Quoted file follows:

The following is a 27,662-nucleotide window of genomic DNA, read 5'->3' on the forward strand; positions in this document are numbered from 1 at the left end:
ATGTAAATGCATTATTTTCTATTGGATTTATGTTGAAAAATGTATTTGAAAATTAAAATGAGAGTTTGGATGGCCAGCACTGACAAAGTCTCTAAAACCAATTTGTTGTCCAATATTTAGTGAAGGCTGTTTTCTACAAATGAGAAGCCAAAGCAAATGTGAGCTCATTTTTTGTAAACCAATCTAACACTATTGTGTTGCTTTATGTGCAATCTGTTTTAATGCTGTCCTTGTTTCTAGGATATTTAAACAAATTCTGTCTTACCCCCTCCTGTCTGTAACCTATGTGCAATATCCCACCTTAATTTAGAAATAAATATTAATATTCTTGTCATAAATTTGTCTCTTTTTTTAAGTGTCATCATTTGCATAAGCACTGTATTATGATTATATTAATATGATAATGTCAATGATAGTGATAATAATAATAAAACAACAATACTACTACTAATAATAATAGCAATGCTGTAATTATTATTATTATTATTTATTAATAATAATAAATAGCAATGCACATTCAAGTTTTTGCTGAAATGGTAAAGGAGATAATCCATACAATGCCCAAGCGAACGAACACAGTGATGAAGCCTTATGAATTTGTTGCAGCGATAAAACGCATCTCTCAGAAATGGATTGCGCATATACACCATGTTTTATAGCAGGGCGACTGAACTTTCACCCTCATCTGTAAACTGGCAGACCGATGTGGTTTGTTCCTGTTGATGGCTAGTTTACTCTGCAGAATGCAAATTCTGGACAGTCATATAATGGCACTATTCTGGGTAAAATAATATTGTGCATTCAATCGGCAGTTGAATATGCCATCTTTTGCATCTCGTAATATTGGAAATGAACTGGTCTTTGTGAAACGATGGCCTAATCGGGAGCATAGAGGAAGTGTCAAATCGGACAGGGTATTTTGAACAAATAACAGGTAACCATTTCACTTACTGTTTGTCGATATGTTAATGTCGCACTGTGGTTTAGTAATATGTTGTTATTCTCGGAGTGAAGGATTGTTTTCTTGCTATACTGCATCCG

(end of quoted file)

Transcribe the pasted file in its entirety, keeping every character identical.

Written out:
The following is a 27,662-nucleotide window of genomic DNA, read 5'->3' on the forward strand; positions in this document are numbered from 1 at the left end:
ATGTAAATGCATTATTTTCTATTGGATTTATGTTGAAAAATGTATTTGAAAATTAAAATGAGAGTTTGGATGGCCAGCACTGACAAAGTCTCTAAAACCAATTTGTTGTCCAATATTTAGTGAAGGCTGTTTTCTACAAATGAGAAGCCAAAGCAAATGTGAGCTCATTTTTTGTAAACCAATCTAACACTATTGTGTTGCTTTATGTGCAATCTGTTTTAATGCTGTCCTTGTTTCTAGGATATTTAAACAAATTCTGTCTTACCCCCTCCTGTCTGTAACCTATGTGCAATATCCCACCTTAATTTAGAAATAAATATTAATATTCTTGTCATAAATTTGTCTCTTTTTTTAAGTGTCATCATTTGCATAAGCACTGTATTATGATTATATTAATATGATAATGTCAATGATAGTGATAATAATAATAAAACAACAATACTACTACTAATAATAATAGCAATGCTGTAATTATTATTATTATTATTTATTAATAATAATAAATAGCAATGCACATTCAAGTTTTTGCTGAAATGGTAAAGGAGATAATCCATACAATGCCCAAGCGAACGAACACAGTGATGAAGCCTTATGAATTTGTTGCAGCGATAAAACGCATCTCTCAGAAATGGATTGCGCATATACACCATGTTTTATAGCAGGGCGACTGAACTTTCACCCTCATCTGTAAACTGGCAGACCGATGTGGTTTGTTCCTGTTGATGGCTAGTTTACTCTGCAGAATGCAAATTCTGGACAGTCATATAATGGCACTATTCTGGGTAAAATAATATTGTGCATTCAATCGGCAGTTGAATATGCCATCTTTTGCATCTCGTAATATTGGAAATGAACTGGTCTTTGTGAAACGATGGCCTAATCGGGAGCATAGAGGAAGTGTCAAATCGGACAGGGTATTTTGAACAAATAACAGGTAACCATTTCACTTACTGTTTGTCGATATGTTAATGTCGCACTGTGGTTTAGTAATATGTTGTTATTCTCGGAGTGAAGGATTGTTTTCTTGCTATACTGCATCCG